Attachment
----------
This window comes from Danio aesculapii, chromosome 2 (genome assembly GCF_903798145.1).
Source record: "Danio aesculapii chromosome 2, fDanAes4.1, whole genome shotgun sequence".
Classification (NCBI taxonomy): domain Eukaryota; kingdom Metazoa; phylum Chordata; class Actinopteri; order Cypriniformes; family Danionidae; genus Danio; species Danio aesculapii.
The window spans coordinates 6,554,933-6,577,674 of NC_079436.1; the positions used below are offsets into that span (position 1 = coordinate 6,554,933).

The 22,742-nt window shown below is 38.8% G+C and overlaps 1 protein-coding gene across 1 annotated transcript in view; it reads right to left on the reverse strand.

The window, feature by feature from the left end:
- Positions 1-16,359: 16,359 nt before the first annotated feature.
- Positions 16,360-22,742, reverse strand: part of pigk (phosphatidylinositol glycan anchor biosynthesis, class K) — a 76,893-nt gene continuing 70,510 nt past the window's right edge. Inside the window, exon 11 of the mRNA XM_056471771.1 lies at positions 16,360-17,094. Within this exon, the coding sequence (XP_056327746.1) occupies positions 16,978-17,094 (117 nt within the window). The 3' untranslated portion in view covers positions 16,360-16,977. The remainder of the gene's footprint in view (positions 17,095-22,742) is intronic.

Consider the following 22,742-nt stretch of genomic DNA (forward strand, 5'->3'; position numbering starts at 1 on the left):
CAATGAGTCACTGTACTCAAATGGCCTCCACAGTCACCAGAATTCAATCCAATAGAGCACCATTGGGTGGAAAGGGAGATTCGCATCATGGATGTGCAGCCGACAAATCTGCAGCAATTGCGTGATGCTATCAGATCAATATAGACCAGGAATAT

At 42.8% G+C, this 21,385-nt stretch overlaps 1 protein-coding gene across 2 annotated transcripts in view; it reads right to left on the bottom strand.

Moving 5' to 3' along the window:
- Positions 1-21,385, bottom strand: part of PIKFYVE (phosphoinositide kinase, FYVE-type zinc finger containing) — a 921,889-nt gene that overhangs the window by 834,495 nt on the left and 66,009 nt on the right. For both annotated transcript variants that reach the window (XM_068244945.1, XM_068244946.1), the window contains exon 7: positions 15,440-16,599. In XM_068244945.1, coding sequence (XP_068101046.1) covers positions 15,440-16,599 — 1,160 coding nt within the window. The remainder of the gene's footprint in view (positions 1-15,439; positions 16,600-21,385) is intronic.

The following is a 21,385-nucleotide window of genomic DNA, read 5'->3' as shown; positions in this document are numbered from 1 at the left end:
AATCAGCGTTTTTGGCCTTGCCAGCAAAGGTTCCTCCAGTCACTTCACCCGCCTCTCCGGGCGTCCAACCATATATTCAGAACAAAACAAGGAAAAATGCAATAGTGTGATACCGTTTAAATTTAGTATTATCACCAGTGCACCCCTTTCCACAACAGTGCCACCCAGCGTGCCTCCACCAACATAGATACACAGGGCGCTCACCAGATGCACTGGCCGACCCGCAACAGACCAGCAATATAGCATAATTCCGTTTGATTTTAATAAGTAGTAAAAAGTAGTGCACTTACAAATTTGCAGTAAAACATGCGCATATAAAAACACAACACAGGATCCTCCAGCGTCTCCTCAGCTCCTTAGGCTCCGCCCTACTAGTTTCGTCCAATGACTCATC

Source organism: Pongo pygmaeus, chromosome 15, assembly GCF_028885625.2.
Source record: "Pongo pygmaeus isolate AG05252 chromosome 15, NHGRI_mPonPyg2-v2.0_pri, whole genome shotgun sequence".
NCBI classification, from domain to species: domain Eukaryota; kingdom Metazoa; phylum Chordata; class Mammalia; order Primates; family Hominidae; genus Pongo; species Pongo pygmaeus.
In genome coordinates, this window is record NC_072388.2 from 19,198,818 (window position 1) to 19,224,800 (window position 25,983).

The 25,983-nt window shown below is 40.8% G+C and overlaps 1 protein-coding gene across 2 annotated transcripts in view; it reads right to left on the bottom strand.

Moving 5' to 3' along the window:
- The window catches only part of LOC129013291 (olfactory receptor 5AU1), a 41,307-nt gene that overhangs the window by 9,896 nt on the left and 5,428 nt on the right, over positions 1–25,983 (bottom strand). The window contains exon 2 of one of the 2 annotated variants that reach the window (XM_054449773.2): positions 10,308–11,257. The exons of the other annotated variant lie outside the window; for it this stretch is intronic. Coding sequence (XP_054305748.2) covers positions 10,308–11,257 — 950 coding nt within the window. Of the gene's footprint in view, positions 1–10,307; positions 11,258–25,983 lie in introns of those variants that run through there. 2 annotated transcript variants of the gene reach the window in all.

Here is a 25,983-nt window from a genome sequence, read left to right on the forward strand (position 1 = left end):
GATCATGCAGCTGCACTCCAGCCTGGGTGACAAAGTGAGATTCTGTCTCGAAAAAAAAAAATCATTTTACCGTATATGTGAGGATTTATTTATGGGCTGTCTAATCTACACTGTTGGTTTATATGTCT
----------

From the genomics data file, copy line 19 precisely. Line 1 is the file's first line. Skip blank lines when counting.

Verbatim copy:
In genome coordinates, this window is record NC_072388.2 from 19,198,818 (window position 1) to 19,224,800 (window position 25,983).